Astrocytoma is the name given to a type of brain tumour deriving from a star-shaped cell called an astrocyte. They can occur in most parts of the brain and, more rarely, the spinal cord. The most common place, however, is the cerebrum (the main part of the brain). The chances of developing an astrocytoma increase with age and around 4,500 new cases are diagnosed in the UK each year.
Astrocytomas can be classified into four grades, depending on their severity; grade I being the lowest and least serious, and grade IV being the most severe. Low-grade (I and II) tumours usually have a slow growth rate and are less likely to spread than the higher grades. Many can be fully removed with a good chance of not regrowing. The higher grades of tumour, sometimes known as 'anaplastic astrocytoma' (grade III) and 'glioblastoma multiforme' (grade IV) can be more difficult to treat. There is a much higher chance of growth and spreading to other parts of the brain as well as of recurrence after removal. Astrocytomas vary in size from 1-2cm3 to over 400cm3, and size is not necessarily linked with tumour grade; even a low-grade tumour can grow to a large size if it is not treated.
Symptoms and Diagnosis
Symptoms will vary greatly from person to person due to the part of the brain affected by the tumour. For instance, a tumour in the frontal lobe of the brain may cause mood and personality changes, while a tumour in the temporal lobe may lead to difficulties with speech and co-ordination. Other more general side effects, mainly due to raised intracranial pressure caused by the tumour, include headaches, nausea/vomiting, seizures and visual problems.
A number of tests need to be performed by a specialist to make a clear diagnosis. These will often include a neurological exam to assess the effects the tumour is having on the nervous system, and a computed tomography (CT) or magnetic resonance imaging (MRI) scan to build up a picture of the brain. If the scans show that surgical removal of the tumour is not possible, a sample of the tumour ('biopsy') may be taken to help determine the best treatment. During the biopsy procedure, which is usually carried out under general anaesthetic, a small hole is drilled in the skull and a fine needle used to obtain a tiny sample of the tumour. The needle can be guided by CT so that healthy brain tissue is not damaged.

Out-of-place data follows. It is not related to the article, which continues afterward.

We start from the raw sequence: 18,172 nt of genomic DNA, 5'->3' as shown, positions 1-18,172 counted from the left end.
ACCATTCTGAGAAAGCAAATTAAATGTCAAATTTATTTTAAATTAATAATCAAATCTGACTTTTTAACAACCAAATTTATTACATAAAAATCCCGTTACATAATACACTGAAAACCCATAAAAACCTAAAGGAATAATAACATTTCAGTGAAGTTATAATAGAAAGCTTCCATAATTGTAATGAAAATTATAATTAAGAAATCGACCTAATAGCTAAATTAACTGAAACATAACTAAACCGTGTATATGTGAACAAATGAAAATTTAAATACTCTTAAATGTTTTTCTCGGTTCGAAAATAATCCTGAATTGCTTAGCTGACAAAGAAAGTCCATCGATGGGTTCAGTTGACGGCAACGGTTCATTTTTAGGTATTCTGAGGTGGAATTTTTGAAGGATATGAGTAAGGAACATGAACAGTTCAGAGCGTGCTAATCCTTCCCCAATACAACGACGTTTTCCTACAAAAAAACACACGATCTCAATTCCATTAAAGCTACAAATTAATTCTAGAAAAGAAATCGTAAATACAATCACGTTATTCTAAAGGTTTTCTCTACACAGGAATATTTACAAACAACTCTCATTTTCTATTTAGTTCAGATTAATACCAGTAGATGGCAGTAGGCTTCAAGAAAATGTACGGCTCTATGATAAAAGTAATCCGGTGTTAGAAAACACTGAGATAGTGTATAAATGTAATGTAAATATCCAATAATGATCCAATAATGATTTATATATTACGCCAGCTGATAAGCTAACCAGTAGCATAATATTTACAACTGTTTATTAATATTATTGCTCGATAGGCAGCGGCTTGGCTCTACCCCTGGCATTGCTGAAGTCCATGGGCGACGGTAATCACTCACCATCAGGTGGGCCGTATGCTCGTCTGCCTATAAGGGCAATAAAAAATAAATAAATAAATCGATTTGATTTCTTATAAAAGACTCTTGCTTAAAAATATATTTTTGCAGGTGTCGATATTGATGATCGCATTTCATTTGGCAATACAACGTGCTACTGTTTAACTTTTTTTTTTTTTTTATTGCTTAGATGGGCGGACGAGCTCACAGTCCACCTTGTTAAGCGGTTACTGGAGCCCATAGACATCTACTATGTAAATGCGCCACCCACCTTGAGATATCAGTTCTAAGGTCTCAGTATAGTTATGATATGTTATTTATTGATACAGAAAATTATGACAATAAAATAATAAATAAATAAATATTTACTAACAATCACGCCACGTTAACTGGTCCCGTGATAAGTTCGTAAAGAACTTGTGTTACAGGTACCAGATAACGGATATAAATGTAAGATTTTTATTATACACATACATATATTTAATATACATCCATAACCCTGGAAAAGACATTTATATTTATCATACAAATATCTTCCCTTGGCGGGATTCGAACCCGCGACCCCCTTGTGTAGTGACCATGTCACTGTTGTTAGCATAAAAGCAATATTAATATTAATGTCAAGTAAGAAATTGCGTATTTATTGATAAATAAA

The results of the tests and investigations detailed above will help the specialist decide the best course of treatment. This will depend on factors including the patient's general health and the grade, size and position of the tumour. At this stage the specialist should also clearly explain the risks of treatment to the patient. Steroid drugs may also be given to reduce any swelling in the brain before treatment begins.
Low-grade astrocytomas are often treated by surgically removing (excising) the entire tumour, as these tumours are usually localised and can be removed without damaging healthy brain structures. If it is too difficult to remove all of the tumour, as much as possible will be removed (known as 'debulking'). For example, a tumour that has been growing for a long time may have begun to wrap around major blood vessels, making complete removal too dangerous. High-grade astrocytomas are particularly difficult to remove completely, as they are likely to have invaded nearby tissue, making it difficult for the surgeon to identify the edges of the tumour.
The surgery usually involves opening the skull under a general anaesthetic and cutting away or 'resecting' the tumour. In some cases the operation may be performed under local anaesthetic with the patient awake throughout. After-care and recovery from surgery can be quite traumatic, with long standing side effects including epilepsy and limb weakness, even partial paralysis. With modern surgical techniques, however, including guidance from CT or MRI scans, damage to healthy brain tissue and subsequent complications can be minimised.
After surgery, or as an alternative to surgery in inoperable cases, radiotherapy is usually carried out to kill any remaining tumour cells. Chemotherapy may also be provided, particularly for high-grade astrocytomas.
The outlook for patients with astrocytoma varies greatly from case to case, but sadly many are terminal, with a large percentage of patients dying in the first five years after diagnosis. Support from family, friends and professional counselling are invaluable. Much more research is needed into these, and all other types of brain tumour, as very little research has been carried out to date, mainly due to lack of funding. Organisations that are trying to raise funds for research at present, as well as offering support to families and patients, include Brain Tumour UK and Astro-Fund. In addition, The Richard Burns Foundation was set up with the aim of 'inspiring and supporting active people whose lives are affected by serious illness and injury'. This is in memory of the former World Rally Champion, who died in 2005 after being diagnosed with astrocytoma. Hopefully we will soon understand more, and be better able to treat these life-destroying afflictions.